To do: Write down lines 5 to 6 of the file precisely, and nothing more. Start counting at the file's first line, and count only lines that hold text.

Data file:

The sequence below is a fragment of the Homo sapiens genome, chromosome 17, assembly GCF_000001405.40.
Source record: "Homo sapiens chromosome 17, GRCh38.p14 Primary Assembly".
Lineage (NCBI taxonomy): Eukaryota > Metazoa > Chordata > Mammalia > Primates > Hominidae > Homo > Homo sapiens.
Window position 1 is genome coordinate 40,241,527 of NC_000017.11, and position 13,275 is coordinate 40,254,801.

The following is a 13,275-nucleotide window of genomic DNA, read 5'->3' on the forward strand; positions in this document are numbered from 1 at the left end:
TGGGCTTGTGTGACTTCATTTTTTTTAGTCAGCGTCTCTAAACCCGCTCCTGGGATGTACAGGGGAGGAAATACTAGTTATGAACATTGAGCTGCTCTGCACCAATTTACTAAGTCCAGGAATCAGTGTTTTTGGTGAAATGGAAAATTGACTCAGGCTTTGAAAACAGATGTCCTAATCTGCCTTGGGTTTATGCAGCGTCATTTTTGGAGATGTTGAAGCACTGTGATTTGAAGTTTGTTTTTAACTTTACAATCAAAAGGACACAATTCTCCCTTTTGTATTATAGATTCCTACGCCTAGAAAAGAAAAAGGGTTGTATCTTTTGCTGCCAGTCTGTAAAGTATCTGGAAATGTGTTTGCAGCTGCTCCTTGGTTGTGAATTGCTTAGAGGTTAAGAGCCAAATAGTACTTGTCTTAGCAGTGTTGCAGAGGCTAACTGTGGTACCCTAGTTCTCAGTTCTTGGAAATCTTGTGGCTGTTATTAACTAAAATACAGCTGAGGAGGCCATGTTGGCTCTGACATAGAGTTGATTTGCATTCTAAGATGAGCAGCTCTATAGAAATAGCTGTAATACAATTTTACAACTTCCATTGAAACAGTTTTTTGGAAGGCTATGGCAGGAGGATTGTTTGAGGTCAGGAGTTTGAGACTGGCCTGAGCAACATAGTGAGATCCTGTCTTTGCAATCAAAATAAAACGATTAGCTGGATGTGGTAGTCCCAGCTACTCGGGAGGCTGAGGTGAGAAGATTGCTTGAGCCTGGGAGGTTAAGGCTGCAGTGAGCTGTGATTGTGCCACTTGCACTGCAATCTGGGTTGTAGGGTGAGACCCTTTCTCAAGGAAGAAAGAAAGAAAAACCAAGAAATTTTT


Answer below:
The following is a 13,275-nucleotide window of genomic DNA, read 5'->3' on the forward strand; positions in this document are numbered from 1 at the left end:
TGGGCTTGTGTGACTTCATTTTTTTTAGTCAGCGTCTCTAAACCCGCTCCTGGGATGTACAGGGGAGGAAATACTAGTTATGAACATTGAGCTGCTCTGCACCAATTTACTAAGTCCAGGAATCAGTGTTTTTGGTGAAATGGAAAATTGACTCAGGCTTTGAAAACAGATGTCCTAATCTGCCTTGGGTTTATGCAGCGTCATTTTTGGAGATGTTGAAGCACTGTGATTTGAAGTTTGTTTTTAACTTTACAATCAAAAGGACACAATTCTCCCTTTTGTATTATAGATTCCTACGCCTAGAAAAGAAAAAGGGTTGTATCTTTTGCTGCCAGTCTGTAAAGTATCTGGAAATGTGTTTGCAGCTGCTCCTTGGTTGTGAATTGCTTAGAGGTTAAGAGCCAAATAGTACTTGTCTTAGCAGTGTTGCAGAGGCTAACTGTGGTACCCTAGTTCTCAGTTCTTGGAAATCTTGTGGCTGTTATTAACTAAAATACAGCTGAGGAGGCCATGTTGGCTCTGACATAGAGTTGATTTGCATTCTAAGATGAGCAGCTCTATAGAAATAGCTGTAATACAATTTTACAACTTCCATTGAAACAGTTTTTTGGAAGGCTATGGCAGGAGGATTGTTTGAGGTCAGGAGTTTGAGACTGGCCTGAGCAACATAGTGAGATCCTGTCTTTGCAATCAAAATAAAACGATTAGCTGGATGTGGTAGTCCCAGCTACTCGGGAGGCTGAGGTGAGAAGATTGCTTGAGCCTGGGAGGTTAAGGCTGCAGTGAGCTGTGATTGTGCCACTTGCACTGCAATCTGGGTTGTAGGGTGAGACCCTTTCTCAAGGAAGAAAGAAAGAAAAACCAAGAAATTTTT